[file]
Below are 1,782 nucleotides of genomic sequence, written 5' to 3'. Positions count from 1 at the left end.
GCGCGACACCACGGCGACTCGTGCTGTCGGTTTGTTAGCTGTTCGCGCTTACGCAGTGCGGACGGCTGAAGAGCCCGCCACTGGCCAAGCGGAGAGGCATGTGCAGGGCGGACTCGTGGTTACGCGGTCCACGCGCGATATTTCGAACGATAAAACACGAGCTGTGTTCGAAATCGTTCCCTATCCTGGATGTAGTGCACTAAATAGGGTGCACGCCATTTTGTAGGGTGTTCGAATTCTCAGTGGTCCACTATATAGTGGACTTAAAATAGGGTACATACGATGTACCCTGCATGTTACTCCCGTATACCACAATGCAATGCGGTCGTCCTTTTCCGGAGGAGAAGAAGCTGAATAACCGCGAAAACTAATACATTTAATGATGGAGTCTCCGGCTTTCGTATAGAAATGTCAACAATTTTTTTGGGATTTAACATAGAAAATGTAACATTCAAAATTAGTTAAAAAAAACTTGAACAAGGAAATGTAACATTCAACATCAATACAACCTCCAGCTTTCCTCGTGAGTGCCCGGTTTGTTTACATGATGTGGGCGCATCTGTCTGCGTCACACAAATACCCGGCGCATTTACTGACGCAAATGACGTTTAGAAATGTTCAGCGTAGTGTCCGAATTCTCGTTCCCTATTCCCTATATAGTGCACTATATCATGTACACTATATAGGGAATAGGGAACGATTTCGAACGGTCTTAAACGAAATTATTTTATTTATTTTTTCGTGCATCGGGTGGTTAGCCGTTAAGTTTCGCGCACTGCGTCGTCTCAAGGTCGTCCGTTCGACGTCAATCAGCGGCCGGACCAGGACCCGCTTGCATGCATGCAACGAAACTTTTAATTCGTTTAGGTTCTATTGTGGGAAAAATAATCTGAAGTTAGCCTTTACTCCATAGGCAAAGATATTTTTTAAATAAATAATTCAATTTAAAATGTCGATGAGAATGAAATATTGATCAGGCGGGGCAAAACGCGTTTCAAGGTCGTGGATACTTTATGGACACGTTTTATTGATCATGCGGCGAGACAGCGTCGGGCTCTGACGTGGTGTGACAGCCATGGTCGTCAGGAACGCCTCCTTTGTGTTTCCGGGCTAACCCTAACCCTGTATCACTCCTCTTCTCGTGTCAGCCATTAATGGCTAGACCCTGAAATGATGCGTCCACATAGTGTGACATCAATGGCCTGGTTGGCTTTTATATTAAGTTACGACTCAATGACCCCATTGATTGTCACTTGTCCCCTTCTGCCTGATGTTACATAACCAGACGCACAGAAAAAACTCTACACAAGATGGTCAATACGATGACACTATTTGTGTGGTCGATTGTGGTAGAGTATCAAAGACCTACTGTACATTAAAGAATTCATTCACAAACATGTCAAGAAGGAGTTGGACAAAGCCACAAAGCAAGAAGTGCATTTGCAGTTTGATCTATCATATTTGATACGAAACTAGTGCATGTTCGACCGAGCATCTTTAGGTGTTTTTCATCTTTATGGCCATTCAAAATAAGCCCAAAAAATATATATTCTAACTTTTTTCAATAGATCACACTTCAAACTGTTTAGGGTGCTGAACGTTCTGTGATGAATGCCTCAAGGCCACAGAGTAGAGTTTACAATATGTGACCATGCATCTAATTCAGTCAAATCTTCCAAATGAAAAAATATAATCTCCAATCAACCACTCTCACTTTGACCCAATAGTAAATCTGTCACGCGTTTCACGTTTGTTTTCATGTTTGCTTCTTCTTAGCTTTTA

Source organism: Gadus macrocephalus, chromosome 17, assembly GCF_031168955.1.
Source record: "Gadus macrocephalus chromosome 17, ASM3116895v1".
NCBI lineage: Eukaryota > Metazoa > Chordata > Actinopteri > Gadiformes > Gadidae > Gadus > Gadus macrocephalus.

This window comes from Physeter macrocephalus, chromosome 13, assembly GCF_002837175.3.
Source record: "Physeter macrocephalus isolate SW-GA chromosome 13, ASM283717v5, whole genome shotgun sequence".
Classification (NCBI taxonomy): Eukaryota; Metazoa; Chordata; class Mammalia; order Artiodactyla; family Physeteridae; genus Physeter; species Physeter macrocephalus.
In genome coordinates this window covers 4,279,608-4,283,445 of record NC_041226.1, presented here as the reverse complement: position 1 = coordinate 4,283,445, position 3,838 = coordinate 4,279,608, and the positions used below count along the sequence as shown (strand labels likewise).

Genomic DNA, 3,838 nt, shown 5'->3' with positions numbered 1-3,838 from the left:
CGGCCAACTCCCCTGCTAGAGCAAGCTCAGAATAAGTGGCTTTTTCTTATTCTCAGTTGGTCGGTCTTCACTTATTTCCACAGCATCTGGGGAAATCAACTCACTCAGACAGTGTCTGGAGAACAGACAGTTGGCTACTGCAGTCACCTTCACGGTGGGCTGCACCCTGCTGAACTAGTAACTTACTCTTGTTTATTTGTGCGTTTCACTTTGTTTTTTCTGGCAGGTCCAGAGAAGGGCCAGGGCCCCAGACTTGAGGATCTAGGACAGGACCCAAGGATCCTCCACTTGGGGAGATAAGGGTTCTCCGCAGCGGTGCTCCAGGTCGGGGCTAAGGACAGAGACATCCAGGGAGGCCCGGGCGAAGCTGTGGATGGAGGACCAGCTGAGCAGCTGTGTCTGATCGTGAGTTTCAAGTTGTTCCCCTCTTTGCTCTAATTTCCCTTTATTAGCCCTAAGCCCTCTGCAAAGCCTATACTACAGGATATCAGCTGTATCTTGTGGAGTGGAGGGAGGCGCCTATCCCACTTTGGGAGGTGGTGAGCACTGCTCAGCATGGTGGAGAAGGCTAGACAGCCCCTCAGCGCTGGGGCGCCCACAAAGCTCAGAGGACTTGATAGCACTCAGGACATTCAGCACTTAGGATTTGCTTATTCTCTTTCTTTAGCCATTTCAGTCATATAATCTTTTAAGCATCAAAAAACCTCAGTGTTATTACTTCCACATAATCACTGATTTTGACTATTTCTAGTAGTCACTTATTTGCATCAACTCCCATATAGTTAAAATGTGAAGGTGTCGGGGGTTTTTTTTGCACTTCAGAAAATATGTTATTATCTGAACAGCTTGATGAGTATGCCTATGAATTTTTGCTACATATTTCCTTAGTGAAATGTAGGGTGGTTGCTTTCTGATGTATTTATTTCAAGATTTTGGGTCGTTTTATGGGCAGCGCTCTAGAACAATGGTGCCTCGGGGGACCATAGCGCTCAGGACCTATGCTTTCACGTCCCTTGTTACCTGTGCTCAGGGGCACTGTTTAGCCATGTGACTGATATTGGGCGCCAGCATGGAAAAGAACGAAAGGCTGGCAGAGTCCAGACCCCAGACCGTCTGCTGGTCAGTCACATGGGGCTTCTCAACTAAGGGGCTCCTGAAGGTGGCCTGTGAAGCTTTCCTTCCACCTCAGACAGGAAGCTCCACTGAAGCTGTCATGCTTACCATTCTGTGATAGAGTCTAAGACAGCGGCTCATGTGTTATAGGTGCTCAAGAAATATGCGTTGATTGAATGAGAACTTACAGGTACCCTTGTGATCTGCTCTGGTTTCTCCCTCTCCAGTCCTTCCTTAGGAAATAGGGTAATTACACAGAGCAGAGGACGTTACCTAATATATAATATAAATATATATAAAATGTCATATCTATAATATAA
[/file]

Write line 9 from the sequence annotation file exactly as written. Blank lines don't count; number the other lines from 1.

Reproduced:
In genome coordinates this window covers 4,279,608-4,283,445 of record NC_041226.1, presented here as the reverse complement: position 1 = coordinate 4,283,445, position 3,838 = coordinate 4,279,608, and the positions used below count along the sequence as shown (strand labels likewise).